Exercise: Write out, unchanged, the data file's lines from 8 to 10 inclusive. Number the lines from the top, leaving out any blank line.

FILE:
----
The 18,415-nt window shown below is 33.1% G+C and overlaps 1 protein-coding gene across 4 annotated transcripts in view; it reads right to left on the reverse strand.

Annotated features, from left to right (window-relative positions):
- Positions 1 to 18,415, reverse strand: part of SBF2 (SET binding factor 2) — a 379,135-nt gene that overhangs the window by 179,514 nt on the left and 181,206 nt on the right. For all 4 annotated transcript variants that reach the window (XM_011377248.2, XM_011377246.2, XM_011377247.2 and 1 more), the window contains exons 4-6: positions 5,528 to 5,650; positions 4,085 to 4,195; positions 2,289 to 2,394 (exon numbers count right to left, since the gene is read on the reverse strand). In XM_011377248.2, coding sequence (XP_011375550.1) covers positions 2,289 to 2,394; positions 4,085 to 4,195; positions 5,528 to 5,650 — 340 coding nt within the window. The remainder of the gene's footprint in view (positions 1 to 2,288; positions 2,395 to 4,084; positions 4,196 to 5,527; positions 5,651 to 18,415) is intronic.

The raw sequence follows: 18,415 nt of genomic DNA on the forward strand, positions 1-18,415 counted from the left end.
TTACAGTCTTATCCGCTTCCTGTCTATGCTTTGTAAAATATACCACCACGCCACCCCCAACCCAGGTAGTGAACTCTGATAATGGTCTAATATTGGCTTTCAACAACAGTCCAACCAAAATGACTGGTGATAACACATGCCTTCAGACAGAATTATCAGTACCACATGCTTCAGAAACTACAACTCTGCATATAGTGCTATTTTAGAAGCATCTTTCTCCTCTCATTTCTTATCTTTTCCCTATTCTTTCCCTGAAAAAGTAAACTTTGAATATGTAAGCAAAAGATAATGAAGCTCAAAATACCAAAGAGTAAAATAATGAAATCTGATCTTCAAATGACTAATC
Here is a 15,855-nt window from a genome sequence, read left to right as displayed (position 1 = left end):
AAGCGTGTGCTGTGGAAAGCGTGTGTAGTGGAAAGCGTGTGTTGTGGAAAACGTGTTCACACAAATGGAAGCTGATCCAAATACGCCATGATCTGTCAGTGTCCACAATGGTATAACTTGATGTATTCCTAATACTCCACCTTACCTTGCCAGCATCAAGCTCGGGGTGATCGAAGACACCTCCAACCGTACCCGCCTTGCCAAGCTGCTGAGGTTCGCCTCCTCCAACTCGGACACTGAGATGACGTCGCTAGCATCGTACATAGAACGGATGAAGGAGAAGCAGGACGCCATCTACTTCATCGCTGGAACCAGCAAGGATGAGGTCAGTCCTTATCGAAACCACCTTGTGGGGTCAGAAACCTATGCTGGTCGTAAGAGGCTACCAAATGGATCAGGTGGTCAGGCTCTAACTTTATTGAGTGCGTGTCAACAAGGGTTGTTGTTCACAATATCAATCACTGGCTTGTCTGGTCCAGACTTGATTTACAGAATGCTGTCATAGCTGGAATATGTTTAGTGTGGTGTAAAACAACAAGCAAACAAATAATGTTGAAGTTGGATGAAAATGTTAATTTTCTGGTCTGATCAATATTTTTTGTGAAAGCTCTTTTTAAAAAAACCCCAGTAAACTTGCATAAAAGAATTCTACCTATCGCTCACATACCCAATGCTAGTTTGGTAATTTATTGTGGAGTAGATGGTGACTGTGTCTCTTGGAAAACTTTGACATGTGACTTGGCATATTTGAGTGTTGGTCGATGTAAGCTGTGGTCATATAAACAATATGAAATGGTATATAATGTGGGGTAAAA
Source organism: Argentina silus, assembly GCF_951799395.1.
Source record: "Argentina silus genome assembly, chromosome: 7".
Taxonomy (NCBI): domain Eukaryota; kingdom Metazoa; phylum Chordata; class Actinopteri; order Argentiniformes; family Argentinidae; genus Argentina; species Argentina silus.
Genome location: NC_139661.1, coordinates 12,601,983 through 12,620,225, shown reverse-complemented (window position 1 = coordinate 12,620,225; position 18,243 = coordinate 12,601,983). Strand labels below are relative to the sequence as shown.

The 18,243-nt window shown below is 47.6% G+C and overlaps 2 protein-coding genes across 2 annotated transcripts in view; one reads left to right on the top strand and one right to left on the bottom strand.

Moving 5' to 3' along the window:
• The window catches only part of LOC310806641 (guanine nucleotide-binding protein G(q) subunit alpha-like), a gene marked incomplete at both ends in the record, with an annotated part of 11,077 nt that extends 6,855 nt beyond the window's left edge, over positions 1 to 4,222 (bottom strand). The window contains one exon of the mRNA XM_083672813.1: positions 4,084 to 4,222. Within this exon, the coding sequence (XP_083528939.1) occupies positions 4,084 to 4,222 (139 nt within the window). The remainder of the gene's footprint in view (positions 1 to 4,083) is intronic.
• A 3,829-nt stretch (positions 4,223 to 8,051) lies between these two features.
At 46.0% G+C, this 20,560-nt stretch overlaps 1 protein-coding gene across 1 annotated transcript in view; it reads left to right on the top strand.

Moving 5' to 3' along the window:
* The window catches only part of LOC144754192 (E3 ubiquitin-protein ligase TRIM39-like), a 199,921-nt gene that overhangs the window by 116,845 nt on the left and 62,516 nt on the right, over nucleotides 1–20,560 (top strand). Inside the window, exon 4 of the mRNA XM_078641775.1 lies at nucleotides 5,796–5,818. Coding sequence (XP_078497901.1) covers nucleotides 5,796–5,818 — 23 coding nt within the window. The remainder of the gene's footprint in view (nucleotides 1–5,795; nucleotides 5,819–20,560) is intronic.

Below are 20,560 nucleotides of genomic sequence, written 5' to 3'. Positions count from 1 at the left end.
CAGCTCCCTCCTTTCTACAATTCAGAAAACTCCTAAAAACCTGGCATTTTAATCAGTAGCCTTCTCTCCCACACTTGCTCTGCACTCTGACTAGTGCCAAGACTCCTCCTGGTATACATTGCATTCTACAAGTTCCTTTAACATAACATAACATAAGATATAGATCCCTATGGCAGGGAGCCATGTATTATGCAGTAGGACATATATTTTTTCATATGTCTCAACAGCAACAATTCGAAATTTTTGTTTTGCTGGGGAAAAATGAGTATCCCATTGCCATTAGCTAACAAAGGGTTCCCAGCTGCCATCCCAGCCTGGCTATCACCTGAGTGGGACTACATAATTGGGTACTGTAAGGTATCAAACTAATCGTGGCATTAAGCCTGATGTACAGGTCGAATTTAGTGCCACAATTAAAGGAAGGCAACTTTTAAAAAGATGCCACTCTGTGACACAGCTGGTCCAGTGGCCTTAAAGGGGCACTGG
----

Source organism: Argentina silus, assembly GCF_951799395.1.
Source record: "Argentina silus genome assembly, chromosome: 7".
Taxonomy (NCBI): domain Eukaryota; kingdom Metazoa; phylum Chordata; class Actinopteri; order Argentiniformes; family Argentinidae; genus Argentina; species Argentina silus.